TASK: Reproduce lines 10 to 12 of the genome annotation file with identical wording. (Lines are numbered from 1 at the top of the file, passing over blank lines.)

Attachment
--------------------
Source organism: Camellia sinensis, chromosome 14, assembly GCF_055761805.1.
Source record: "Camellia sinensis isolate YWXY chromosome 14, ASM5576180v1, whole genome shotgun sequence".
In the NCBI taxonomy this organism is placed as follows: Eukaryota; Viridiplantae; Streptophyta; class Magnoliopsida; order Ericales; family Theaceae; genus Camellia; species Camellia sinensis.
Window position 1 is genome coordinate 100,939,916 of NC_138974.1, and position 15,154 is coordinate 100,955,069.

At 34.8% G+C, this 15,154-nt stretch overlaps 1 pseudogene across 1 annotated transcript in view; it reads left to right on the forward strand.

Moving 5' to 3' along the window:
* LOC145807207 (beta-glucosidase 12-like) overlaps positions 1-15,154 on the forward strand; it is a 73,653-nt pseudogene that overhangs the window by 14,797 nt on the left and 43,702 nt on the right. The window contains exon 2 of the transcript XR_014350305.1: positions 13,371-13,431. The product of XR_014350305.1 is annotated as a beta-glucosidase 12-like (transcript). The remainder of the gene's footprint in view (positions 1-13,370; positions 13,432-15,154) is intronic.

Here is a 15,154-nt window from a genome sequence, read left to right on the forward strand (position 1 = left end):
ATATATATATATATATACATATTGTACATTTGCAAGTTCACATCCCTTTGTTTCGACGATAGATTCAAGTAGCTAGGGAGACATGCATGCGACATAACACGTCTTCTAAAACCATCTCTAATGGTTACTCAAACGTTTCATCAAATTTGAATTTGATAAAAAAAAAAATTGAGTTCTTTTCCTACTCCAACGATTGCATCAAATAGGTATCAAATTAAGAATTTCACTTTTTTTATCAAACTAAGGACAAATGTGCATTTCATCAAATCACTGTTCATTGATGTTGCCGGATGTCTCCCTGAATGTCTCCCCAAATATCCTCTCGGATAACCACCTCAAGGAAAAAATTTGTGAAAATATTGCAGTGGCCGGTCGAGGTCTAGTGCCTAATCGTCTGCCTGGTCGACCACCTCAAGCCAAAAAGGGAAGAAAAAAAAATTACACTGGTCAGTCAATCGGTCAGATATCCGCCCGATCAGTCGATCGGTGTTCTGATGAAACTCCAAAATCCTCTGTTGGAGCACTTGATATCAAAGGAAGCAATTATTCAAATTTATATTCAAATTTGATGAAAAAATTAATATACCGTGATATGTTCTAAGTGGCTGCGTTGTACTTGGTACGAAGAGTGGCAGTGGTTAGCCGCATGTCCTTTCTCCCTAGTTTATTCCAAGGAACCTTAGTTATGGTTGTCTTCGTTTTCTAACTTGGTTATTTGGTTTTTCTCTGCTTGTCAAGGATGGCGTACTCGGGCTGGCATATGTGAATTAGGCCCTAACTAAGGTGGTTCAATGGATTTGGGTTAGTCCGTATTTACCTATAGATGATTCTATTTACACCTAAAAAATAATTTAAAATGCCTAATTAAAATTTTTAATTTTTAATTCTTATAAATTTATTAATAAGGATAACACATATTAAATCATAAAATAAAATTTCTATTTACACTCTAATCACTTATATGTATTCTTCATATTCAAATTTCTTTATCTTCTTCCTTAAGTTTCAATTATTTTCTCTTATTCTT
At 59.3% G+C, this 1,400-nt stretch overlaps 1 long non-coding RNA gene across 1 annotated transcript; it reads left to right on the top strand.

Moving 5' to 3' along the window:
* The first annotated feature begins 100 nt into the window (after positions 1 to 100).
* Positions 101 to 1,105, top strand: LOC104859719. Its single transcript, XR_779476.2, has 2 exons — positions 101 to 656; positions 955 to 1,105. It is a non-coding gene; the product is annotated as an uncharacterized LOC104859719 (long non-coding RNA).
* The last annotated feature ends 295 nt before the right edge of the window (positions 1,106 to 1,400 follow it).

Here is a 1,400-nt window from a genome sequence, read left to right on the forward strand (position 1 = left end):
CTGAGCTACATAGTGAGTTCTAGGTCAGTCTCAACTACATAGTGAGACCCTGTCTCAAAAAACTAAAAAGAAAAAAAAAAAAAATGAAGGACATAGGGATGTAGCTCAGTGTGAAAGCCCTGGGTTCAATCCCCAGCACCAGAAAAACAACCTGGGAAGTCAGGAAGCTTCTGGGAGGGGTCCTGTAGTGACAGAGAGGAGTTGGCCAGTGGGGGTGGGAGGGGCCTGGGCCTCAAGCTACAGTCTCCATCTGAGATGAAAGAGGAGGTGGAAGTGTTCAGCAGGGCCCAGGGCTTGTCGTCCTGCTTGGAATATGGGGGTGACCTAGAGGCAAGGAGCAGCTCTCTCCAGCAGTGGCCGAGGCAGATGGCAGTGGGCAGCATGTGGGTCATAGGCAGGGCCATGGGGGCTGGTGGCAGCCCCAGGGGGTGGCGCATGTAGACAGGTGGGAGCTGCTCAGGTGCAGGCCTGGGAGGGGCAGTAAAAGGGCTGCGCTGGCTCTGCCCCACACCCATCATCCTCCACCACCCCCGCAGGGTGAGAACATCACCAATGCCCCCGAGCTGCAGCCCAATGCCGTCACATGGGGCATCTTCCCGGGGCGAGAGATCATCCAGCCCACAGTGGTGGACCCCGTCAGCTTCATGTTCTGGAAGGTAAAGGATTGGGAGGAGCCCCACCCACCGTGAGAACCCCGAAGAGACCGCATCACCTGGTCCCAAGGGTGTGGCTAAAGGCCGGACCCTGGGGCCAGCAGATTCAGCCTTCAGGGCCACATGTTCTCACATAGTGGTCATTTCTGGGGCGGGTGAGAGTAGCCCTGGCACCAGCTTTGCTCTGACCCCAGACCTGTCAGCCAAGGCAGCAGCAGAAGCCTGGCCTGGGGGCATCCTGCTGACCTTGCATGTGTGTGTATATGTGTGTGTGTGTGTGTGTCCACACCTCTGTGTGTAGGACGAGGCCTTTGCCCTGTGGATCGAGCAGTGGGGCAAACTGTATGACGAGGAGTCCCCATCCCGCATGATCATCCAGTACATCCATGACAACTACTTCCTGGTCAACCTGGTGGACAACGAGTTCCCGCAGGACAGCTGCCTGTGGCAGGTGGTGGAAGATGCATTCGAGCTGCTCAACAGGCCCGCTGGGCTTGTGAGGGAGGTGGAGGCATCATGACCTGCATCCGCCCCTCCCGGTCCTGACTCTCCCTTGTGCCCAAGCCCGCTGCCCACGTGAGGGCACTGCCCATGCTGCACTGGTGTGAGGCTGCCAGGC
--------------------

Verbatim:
At 59.3% G+C, this 1,400-nt stretch overlaps 1 long non-coding RNA gene across 1 annotated transcript; it reads left to right on the top strand.

Moving 5' to 3' along the window:
* The first annotated feature begins 100 nt into the window (after positions 1 to 100).